And coupled with the fact that there's a lot of AI tools out there to do deep fakes, we saw some fake robocalls earlier this year and a lot of other controversies, it seems pretty reasonable to think that there's going to be something that slips through the cracks that is a major controversial promoted piece of content in some way, shape or form that then puts content moderation on everybody's lips.

Jasmine Enberg (19:18):

So it's a promoted piece of content. So you mean a paid ad that you're talking about?

Jeremy Goldman (19:25):

Yeah, I think that... And I said promoted content versus ad in the sense that there's essentially lo-fi content that could easily be promoted and not necessarily in the way that we used to think of a highly produced ad, but there's just so much content out there and there's so much... It's easier than ever before to just have a small spend by a political action committee that a candidate doesn't necessarily approve.

Marcus Johnson (19:49):

I'm half in. Dammit, Susie. Jasmine?

Jasmine Enberg (19:56):

I mean, I have no argument against AI, misinformation around the election being a big issue this year, and that content moderation will be in the spotlight more so than ever before. But I don't really know what shape or form that's going to take, nor what impact that will eventually have on election outcomes, so I think I'm going to say half in as well.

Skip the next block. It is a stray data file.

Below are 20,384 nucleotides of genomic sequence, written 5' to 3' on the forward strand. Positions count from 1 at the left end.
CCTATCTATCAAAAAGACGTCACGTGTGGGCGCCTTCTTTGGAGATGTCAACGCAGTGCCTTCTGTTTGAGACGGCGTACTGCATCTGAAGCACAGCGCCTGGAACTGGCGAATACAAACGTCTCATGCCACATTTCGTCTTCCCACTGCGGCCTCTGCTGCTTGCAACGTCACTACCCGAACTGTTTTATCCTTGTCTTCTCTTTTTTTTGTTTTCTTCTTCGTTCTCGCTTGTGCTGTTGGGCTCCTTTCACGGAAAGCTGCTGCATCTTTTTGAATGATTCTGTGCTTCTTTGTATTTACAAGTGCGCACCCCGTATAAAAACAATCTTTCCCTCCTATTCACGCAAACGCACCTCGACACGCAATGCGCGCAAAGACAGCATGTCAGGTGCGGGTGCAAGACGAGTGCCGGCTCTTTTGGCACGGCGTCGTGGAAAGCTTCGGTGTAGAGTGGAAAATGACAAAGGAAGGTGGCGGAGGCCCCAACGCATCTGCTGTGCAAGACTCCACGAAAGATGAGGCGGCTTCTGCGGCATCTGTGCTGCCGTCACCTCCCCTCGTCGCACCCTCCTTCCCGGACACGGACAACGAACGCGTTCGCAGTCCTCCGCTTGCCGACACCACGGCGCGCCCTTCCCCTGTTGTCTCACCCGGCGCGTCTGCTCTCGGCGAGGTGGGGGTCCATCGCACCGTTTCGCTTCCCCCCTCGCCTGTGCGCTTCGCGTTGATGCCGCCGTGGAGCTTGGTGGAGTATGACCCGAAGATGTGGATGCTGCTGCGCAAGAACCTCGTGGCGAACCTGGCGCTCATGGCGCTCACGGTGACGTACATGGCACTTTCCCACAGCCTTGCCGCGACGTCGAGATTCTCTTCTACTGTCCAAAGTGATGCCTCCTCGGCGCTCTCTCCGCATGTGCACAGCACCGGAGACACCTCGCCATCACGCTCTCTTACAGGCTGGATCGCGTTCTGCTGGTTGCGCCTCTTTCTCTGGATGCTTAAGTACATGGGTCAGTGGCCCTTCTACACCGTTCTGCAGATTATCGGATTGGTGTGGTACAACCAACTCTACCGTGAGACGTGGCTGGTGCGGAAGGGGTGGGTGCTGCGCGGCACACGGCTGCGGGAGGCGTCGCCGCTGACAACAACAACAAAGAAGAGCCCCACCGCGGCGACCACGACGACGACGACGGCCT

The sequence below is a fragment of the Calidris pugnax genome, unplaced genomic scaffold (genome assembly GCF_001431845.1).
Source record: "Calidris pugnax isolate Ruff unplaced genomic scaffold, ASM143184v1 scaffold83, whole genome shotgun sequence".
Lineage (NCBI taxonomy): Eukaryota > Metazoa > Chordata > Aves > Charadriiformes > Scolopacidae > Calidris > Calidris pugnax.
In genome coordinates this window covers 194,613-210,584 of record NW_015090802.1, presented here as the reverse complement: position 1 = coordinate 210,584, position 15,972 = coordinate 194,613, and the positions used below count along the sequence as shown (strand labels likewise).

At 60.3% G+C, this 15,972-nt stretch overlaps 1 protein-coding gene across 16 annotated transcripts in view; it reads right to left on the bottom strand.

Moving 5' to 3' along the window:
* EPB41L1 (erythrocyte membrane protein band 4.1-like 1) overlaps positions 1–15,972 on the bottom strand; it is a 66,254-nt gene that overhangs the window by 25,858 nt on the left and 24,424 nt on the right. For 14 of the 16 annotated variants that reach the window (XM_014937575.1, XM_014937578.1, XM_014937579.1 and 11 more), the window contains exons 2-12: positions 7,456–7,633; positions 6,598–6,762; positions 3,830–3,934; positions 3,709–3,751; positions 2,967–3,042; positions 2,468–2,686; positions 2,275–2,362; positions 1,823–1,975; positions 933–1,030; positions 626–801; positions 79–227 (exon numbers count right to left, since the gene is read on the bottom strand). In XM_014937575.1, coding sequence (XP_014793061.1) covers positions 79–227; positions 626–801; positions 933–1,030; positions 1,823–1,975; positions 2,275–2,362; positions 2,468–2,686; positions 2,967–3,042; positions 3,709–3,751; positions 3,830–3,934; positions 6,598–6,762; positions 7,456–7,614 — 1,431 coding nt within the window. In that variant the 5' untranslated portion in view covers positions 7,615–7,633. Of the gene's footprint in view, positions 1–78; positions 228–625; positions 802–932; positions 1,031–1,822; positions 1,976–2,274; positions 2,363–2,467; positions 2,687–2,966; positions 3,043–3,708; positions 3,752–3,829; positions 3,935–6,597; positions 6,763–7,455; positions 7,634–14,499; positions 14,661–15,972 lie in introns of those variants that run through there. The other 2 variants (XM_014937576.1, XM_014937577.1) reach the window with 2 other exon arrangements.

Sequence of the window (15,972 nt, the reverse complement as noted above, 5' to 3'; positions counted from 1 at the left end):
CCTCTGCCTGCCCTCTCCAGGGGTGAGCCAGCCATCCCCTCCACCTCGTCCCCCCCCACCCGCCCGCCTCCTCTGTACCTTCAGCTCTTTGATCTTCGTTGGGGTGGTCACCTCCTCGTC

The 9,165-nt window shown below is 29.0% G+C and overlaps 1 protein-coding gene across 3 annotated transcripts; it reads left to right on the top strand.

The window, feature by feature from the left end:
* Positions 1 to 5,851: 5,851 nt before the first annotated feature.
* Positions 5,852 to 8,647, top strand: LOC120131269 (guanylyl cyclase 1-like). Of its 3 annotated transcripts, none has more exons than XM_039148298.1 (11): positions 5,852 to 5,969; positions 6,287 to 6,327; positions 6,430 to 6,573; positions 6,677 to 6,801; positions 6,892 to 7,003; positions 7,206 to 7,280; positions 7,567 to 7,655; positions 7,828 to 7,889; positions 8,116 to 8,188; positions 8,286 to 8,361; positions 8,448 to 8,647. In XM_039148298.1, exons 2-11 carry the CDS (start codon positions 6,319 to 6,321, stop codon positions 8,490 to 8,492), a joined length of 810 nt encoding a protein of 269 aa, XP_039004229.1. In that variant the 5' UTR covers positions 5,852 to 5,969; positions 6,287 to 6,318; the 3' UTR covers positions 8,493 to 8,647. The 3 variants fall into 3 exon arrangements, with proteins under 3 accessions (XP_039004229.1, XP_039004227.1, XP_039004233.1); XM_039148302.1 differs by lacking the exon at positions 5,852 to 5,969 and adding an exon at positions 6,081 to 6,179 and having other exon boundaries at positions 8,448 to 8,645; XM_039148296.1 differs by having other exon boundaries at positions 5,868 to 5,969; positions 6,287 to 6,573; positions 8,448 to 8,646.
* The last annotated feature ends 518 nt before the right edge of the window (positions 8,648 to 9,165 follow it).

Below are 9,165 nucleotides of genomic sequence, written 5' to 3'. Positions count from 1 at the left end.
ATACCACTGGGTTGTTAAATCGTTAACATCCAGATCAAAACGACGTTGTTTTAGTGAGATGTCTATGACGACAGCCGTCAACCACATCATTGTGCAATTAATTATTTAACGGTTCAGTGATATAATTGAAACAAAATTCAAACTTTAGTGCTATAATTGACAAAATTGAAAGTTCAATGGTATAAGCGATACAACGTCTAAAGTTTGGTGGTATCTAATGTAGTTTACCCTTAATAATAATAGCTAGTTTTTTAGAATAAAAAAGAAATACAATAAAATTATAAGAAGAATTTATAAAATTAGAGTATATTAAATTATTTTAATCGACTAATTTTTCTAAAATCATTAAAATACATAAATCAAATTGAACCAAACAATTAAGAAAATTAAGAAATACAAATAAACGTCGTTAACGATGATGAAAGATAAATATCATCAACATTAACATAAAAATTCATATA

Marcus Johnson (20:15):

So let me ask you this, Jasmine. I mean, how much of an impact can something like this have on the said social platform? Is it-

Jasmine Enberg (20:21):

On the social platform, or on the election outcome?

Marcus Johnson (20:25):

On the social platform itself, because I feel like regardless of what it is, it's going to be a news story in the moment, and then everyone will move on with their lives, and the social platform won't really take... We haven't seen any social platform really take the kind of hit that we've been expecting from whatever scandal you want to pick of the last however long social media has been around.

Jasmine Enberg (20:44):

I mean, if you think about previous brand safety scandals, you saw Twitter's business be much more disrupted than Meta's. And the big reason for that is that Twitter's ad business and ad platform just didn't perform as well as Meta's. It wasn't as essential or integral to advertiser strategies. And as long as Meta is so integral to digital marketing strategies, it's really hard to imagine an advertiser pullback.

Marcus Johnson (21:10):

Yeah. Excellent predictions, folks. That's where we have to leave the episode, unfortunately. But thank you so much for your time today, thank you to Jasmine.

Jasmine Enberg (21:17):

Thank you, Marcus. Thank you everyone.

Marcus Johnson (21:19):

And to Jeremy.

Jeremy Goldman (21:19):

Thank you. Great as always.

Marcus Johnson (21:21):

Yes indeed. Thank you to Victoria, she edits the show, Stuart runs the team, and Sophie does our social media. Thanks everyone for listening in. We hope to see you tomorrow for the Behind the Numbers Weekly Listen and e-Marketer podcast.